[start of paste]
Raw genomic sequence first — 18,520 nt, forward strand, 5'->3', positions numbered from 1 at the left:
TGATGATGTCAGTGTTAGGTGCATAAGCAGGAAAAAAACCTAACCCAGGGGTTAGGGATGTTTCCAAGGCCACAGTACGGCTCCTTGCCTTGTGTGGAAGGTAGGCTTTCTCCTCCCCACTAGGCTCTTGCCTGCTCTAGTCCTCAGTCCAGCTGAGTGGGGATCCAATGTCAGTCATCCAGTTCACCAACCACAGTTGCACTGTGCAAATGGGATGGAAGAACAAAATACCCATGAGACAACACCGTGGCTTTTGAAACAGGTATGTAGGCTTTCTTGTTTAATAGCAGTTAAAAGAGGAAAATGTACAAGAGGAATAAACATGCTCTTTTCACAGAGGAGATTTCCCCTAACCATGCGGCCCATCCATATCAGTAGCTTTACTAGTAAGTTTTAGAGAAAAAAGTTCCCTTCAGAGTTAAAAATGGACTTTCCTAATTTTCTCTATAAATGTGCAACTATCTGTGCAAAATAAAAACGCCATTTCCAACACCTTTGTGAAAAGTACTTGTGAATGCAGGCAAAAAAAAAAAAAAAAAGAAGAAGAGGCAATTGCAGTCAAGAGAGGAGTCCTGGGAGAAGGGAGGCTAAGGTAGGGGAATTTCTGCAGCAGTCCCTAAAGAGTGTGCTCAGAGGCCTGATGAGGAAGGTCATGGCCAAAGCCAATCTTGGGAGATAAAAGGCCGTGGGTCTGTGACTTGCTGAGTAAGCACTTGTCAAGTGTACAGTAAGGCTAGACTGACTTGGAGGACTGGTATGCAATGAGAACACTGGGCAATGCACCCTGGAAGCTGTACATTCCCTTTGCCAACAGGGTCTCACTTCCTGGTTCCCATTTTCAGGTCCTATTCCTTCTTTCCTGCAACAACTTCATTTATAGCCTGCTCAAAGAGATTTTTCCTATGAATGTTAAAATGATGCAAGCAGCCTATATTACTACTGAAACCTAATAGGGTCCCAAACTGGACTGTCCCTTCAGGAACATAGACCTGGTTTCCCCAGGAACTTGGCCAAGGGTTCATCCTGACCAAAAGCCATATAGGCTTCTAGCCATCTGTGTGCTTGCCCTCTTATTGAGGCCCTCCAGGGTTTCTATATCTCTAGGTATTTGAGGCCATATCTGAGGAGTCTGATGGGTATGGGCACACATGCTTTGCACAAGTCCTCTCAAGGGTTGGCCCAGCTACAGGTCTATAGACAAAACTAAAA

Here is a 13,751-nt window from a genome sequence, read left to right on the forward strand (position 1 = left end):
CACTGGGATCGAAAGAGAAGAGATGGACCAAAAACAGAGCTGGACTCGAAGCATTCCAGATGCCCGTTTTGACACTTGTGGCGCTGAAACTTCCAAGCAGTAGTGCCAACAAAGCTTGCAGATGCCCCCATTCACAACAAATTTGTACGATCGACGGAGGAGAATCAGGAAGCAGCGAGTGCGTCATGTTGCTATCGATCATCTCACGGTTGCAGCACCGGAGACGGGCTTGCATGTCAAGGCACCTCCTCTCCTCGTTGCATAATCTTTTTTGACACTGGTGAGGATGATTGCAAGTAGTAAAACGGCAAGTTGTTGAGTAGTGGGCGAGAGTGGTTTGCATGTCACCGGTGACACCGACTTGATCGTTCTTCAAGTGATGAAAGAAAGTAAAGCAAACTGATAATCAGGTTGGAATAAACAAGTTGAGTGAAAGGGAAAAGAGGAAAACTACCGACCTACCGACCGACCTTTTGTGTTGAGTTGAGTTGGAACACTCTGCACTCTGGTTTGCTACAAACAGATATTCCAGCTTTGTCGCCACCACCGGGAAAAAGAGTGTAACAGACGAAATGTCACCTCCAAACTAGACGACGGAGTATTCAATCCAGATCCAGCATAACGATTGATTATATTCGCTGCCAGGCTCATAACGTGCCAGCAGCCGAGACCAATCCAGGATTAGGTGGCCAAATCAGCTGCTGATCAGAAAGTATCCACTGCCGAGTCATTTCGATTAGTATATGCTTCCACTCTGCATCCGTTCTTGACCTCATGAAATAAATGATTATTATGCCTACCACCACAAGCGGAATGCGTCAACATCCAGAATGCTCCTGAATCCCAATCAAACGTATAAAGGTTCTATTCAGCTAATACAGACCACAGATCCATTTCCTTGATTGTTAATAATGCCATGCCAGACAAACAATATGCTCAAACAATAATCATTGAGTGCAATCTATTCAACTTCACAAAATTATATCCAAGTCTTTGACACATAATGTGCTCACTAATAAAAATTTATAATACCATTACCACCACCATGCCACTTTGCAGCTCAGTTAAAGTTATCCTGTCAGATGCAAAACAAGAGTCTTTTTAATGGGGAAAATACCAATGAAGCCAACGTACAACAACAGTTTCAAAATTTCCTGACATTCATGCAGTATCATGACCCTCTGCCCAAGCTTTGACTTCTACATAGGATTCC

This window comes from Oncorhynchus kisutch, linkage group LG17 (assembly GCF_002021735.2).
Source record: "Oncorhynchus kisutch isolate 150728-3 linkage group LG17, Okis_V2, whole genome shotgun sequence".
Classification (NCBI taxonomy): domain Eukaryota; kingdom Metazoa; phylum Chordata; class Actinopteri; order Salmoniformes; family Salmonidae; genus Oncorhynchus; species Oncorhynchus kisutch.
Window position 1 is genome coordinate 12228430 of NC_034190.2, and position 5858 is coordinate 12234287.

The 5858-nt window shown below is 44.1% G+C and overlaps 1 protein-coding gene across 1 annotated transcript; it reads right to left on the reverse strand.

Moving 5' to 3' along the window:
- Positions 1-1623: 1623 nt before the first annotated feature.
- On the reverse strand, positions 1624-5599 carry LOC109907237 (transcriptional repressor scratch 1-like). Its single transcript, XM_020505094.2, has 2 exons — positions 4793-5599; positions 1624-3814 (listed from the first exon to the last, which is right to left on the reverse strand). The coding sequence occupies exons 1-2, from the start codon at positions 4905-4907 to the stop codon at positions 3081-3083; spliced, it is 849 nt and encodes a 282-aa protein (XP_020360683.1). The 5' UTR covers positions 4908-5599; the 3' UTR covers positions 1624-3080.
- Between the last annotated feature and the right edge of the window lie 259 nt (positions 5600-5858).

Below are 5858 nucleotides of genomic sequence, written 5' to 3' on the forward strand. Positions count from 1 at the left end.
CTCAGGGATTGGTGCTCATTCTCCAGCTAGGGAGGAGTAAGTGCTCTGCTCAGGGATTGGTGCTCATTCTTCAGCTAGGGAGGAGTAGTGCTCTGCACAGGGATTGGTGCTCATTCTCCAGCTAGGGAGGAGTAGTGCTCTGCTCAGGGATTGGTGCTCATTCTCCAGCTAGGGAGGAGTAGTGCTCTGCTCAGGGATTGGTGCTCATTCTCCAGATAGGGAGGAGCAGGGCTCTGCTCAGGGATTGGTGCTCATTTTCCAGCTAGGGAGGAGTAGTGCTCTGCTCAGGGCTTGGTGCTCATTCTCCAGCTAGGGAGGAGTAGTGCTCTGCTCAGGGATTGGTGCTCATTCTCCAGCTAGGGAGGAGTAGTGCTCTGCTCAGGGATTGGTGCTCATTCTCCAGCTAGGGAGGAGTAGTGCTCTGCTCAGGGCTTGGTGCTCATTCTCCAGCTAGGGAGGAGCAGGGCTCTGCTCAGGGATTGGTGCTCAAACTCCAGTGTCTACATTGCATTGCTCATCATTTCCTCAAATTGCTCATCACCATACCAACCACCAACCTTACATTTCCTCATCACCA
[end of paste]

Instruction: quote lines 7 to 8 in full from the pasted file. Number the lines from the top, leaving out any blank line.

Classification (NCBI taxonomy): domain Eukaryota; kingdom Metazoa; phylum Chordata; class Actinopteri; order Salmoniformes; family Salmonidae; genus Oncorhynchus; species Oncorhynchus kisutch.
Window position 1 is genome coordinate 12228430 of NC_034190.2, and position 5858 is coordinate 12234287.